Overview

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Revision as of 21:24, 28 November 2012 by Recycler (Talk | contribs) (Introducing tweening earlier; morphing *and* cutout use tweening. Some other re-ordering and changes.)

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Animation is the rapid display of a sequence of images ("frames") to create the illusion of movement. Convincing movement requires many such frames. 2D animation is traditionally created by drawing each frame individually, a method called "frame-by-frame animation".

Digital animation makes it easier for artists to animate more quickly, efficiently, and consistently. It introduced concepts such as automatic in-betweening of frames and mass reuse of small animations.

ValueNodes

Synfig Studio's ValueNode system gives us flexible control over repeated data. All properties are stored as reusable ValueNodes. Most properties can be tweened (tweening a shape's vertices causes a shape to morph).

A feasible example of ValueNodes' capabilities is clothing. If a character's clothing must be colored the same throughout a project, their colors can be linked. And for serious animation projects, Synfig Studio has the power to deliver to your satisfaction.

Morphing

Morphing takes two images and creates a smooth transition between them. This is done by changing one shape into another, often assisted by the use of control points. Synfig Studio morphs vector shapes automatically. Animation is done simply by supplying drawings in key positions at relatively wide time intervals. The artist supplies as many frames as needed to create the basic sense of motion for a scene. Synfig Studio takes care of creating the in-between frames.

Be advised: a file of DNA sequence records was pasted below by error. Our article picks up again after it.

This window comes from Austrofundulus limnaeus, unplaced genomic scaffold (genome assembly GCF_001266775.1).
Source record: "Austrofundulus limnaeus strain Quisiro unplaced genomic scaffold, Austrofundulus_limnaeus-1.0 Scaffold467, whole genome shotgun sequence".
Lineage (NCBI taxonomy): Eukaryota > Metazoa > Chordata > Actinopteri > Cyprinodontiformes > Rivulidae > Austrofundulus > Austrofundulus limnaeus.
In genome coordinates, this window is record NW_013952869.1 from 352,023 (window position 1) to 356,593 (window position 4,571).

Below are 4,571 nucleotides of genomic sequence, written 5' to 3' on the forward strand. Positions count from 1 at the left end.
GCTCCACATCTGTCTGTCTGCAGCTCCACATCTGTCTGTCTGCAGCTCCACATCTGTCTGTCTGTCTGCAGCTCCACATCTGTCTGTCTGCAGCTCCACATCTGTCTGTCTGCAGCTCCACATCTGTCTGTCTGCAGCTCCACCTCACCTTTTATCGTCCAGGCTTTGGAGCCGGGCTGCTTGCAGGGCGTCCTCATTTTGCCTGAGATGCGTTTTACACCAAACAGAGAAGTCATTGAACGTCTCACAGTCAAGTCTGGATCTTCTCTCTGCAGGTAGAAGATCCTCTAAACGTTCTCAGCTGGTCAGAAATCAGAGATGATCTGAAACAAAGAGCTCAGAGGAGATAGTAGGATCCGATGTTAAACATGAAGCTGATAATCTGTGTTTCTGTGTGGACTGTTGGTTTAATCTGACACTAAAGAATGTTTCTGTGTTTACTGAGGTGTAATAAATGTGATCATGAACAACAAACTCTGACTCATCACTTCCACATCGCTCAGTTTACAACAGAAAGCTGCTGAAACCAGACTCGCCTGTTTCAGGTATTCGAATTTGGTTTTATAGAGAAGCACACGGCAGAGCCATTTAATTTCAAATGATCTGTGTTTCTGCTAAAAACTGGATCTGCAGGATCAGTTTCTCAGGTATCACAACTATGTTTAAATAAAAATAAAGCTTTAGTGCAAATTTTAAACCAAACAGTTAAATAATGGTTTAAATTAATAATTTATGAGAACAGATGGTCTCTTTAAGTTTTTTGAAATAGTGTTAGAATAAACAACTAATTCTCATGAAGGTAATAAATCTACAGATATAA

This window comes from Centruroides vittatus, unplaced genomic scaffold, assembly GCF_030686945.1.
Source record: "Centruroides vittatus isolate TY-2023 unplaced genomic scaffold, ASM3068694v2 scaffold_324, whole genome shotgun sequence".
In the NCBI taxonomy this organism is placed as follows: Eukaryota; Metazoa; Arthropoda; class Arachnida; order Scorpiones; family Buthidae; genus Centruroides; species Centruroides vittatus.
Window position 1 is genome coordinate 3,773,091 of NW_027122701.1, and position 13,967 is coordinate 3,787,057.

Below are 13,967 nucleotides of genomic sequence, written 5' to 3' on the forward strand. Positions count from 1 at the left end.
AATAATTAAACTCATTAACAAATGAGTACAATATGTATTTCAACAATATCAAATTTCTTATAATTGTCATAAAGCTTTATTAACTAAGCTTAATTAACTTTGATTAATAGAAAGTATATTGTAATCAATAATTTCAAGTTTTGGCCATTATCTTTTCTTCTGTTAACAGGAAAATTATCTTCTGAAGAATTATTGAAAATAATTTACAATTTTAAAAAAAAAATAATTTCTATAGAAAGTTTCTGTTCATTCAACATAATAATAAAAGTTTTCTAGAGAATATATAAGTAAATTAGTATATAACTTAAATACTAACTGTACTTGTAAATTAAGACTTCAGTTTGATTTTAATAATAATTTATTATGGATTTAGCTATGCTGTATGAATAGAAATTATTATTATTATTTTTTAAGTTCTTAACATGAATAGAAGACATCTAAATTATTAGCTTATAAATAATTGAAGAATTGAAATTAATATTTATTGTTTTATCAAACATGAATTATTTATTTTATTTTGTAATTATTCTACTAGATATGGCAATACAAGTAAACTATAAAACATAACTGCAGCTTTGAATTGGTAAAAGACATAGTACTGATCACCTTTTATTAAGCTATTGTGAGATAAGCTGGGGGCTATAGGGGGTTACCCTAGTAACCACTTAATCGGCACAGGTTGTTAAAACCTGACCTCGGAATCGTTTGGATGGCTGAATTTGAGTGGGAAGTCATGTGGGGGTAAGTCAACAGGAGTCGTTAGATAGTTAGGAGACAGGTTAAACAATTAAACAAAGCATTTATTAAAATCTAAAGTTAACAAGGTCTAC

Cutout

The Adventures of Boris Munchausen, an example of cutout animation

Cutout animation is created by splitting objects into parts and applying some simple transformations to them (like translation, rotation or scale) at different points in time. Synfig Studio uses those values to interpolate the motion for in-between frames. Cutout animation can be produced from both bitmap images and vector graphics.

In either case Synfig Studio's role is to fill the gaps between frames (also called "keyframes") to produce smooth, fluid animation. This process is called "tweening".

Although Synfig Studio is not directly intended to draw animation frame-by-frame, it can be used to bring your hand-drawn frame-by-frame animation to film-quality level. The artist converts each frame's bitmap data into vector format. This process, called "tracing", is usually done by hand by constructing vector shapes on top of bitmap images. Some fun and fascinating effects can be applied during the creation process to achieve a professional animation look.

Synfig Studio gives you flexible control over repeated data, such as colors, outline characteristics, textures, images and many more - even animation trajectories and their actions (sets). Re-using repeated data is done by linking. And for serious animation projects, Synfig Studio has the power to deliver to your satisfaction.

Among the plain linking pieces of artwork data you can also define relations between them using a set of functions. That allows the artist to create automatic animation based on the defined laws and brings the whole animation process to a new level.

Synfig Studio's features are covered in detail within this manual.

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